What if our politics are shaped by the texture of wounds rather than the identity of selves? What possible future will have been opened up by posing that very question? I take up Eve Sedgwick’s invitation to begin with stigma “as a near-inexhaustible source of transformational energy” for a transformative queer politics and elaborate Sedgwick’s attention to spoiled identity through Hortense Spiller’s conceptualization of the flesh. The flesh substantiates the grounds for a materialist ontology that begins with stigma, the materiality of the wound, to constitute a transformative politics toward a fugitive elsewhere. Reading Sedgwick and Spillers together opens up a transformative ontological register that spans the material, affective, and fugitive. I argue that the hieroglyphics of the flesh give us knowledge of ourselves and others and the world(s) we have lived through but also invite us to transform who and what we are, how we relate, and what a world might look like where our being is not constituted by fugitive survival. I suggest that such hieroglyphics can be engaged by touching wounds understood as a haptic reading of textures impressed on our embodied being while paying attention to the lines of flight that erupt from the wound.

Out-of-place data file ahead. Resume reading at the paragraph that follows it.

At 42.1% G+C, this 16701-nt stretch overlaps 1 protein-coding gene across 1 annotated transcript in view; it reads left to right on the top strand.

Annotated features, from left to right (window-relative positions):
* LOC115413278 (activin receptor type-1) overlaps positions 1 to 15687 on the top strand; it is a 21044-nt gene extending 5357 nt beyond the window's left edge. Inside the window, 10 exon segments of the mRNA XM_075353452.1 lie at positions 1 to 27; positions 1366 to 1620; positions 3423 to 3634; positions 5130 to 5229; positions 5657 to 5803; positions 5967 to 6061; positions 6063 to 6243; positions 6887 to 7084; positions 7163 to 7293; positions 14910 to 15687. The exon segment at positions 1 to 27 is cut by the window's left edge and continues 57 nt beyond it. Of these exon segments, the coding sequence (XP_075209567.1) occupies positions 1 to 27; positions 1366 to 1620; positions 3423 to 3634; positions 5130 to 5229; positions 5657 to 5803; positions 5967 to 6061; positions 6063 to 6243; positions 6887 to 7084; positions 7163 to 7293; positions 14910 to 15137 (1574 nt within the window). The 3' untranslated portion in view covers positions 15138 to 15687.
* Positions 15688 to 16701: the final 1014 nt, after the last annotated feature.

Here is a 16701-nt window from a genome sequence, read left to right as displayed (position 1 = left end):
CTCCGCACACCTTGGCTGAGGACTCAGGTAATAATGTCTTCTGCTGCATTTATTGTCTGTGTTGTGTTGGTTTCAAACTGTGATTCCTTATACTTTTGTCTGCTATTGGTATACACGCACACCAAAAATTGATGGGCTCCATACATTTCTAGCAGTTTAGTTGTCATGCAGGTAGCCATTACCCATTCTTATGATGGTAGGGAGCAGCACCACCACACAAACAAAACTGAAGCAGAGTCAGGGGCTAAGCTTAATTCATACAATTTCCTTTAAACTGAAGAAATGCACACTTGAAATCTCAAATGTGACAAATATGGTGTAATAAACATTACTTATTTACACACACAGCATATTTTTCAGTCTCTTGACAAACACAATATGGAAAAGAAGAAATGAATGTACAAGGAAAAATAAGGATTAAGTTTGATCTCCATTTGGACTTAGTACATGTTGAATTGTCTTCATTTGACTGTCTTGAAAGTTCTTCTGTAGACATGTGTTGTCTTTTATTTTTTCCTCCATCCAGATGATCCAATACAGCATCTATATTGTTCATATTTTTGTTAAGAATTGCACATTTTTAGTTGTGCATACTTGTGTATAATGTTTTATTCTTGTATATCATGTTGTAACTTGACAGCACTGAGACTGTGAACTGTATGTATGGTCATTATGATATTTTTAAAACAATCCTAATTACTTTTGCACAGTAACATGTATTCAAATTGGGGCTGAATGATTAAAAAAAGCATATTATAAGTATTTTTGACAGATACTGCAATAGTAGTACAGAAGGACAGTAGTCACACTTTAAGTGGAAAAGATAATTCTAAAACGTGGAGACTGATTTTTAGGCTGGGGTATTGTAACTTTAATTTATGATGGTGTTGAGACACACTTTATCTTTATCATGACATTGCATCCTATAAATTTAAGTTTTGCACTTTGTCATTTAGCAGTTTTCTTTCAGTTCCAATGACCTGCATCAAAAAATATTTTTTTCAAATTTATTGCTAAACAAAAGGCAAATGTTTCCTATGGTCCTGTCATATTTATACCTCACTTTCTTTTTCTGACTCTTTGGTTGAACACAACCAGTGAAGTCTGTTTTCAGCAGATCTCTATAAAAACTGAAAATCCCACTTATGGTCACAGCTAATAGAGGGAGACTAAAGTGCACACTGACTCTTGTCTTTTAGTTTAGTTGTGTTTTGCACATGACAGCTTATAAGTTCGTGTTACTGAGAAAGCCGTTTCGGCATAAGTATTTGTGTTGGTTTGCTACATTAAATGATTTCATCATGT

|Number of pages||19|
|Publication status||Published - 1 Jan 2022|